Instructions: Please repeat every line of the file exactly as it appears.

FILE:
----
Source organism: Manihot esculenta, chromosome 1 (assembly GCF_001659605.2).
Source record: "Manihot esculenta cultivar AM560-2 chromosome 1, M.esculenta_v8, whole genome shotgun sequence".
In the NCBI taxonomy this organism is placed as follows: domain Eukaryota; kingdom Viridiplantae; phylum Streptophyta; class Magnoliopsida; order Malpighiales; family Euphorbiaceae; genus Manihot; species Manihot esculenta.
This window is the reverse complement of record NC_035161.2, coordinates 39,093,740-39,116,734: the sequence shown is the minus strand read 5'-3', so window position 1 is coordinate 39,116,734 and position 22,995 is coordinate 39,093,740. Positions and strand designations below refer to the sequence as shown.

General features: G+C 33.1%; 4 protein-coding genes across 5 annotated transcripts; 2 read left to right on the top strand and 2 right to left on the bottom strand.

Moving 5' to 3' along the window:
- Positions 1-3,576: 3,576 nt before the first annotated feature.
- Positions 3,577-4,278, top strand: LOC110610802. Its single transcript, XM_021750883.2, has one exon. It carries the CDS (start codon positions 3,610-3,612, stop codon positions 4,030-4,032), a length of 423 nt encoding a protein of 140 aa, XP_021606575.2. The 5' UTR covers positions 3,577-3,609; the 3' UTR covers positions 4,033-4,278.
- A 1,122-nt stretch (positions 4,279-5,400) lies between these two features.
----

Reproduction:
Source organism: Manihot esculenta, chromosome 1 (assembly GCF_001659605.2).
Source record: "Manihot esculenta cultivar AM560-2 chromosome 1, M.esculenta_v8, whole genome shotgun sequence".
In the NCBI taxonomy this organism is placed as follows: domain Eukaryota; kingdom Viridiplantae; phylum Streptophyta; class Magnoliopsida; order Malpighiales; family Euphorbiaceae; genus Manihot; species Manihot esculenta.
This window is the reverse complement of record NC_035161.2, coordinates 39,093,740-39,116,734: the sequence shown is the minus strand read 5'-3', so window position 1 is coordinate 39,116,734 and position 22,995 is coordinate 39,093,740. Positions and strand designations below refer to the sequence as shown.

General features: G+C 33.1%; 4 protein-coding genes across 5 annotated transcripts; 2 read left to right on the top strand and 2 right to left on the bottom strand.

Moving 5' to 3' along the window:
- Positions 1-3,576: 3,576 nt before the first annotated feature.
- Positions 3,577-4,278, top strand: LOC110610802. Its single transcript, XM_021750883.2, has one exon. It carries the CDS (start codon positions 3,610-3,612, stop codon positions 4,030-4,032), a length of 423 nt encoding a protein of 140 aa, XP_021606575.2. The 5' UTR covers positions 3,577-3,609; the 3' UTR covers positions 4,033-4,278.
- A 1,122-nt stretch (positions 4,279-5,400) lies between these two features.